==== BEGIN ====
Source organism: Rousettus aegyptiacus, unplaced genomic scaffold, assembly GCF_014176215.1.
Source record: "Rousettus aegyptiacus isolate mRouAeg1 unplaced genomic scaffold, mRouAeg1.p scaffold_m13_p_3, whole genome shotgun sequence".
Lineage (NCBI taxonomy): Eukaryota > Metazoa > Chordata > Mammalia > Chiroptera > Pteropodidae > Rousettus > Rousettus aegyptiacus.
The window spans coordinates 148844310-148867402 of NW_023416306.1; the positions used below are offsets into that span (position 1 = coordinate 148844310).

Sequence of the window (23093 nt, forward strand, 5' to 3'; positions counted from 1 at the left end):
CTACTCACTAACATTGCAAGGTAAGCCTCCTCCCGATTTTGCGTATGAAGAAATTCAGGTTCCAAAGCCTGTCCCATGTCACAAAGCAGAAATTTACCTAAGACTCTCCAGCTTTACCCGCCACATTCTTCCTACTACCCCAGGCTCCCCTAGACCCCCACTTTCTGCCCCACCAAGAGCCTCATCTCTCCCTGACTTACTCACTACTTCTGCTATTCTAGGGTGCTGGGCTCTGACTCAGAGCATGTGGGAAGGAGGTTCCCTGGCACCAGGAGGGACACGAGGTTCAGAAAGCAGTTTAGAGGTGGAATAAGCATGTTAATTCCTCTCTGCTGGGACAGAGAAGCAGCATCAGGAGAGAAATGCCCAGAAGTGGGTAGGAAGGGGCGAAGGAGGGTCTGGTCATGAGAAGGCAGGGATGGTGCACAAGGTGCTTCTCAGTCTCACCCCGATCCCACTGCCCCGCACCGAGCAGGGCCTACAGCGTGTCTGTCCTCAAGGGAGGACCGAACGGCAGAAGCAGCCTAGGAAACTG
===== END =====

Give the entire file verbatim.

Source organism: Rousettus aegyptiacus, unplaced genomic scaffold, assembly GCF_014176215.1.
Source record: "Rousettus aegyptiacus isolate mRouAeg1 unplaced genomic scaffold, mRouAeg1.p scaffold_m13_p_3, whole genome shotgun sequence".
Lineage (NCBI taxonomy): Eukaryota > Metazoa > Chordata > Mammalia > Chiroptera > Pteropodidae > Rousettus > Rousettus aegyptiacus.
The window spans coordinates 148844310-148867402 of NW_023416306.1; the positions used below are offsets into that span (position 1 = coordinate 148844310).

Sequence of the window (23093 nt, forward strand, 5' to 3'; positions counted from 1 at the left end):
CTACTCACTAACATTGCAAGGTAAGCCTCCTCCCGATTTTGCGTATGAAGAAATTCAGGTTCCAAAGCCTGTCCCATGTCACAAAGCAGAAATTTACCTAAGACTCTCCAGCTTTACCCGCCACATTCTTCCTACTACCCCAGGCTCCCCTAGACCCCCACTTTCTGCCCCACCAAGAGCCTCATCTCTCCCTGACTTACTCACTACTTCTGCTATTCTAGGGTGCTGGGCTCTGACTCAGAGCATGTGGGAAGGAGGTTCCCTGGCACCAGGAGGGACACGAGGTTCAGAAAGCAGTTTAGAGGTGGAATAAGCATGTTAATTCCTCTCTGCTGGGACAGAGAAGCAGCATCAGGAGAGAAATGCCCAGAAGTGGGTAGGAAGGGGCGAAGGAGGGTCTGGTCATGAGAAGGCAGGGATGGTGCACAAGGTGCTTCTCAGTCTCACCCCGATCCCACTGCCCCGCACCGAGCAGGGCCTACAGCGTGTCTGTCCTCAAGGGAGGACCGAACGGCAGAAGCAGCCTAGGAAACTG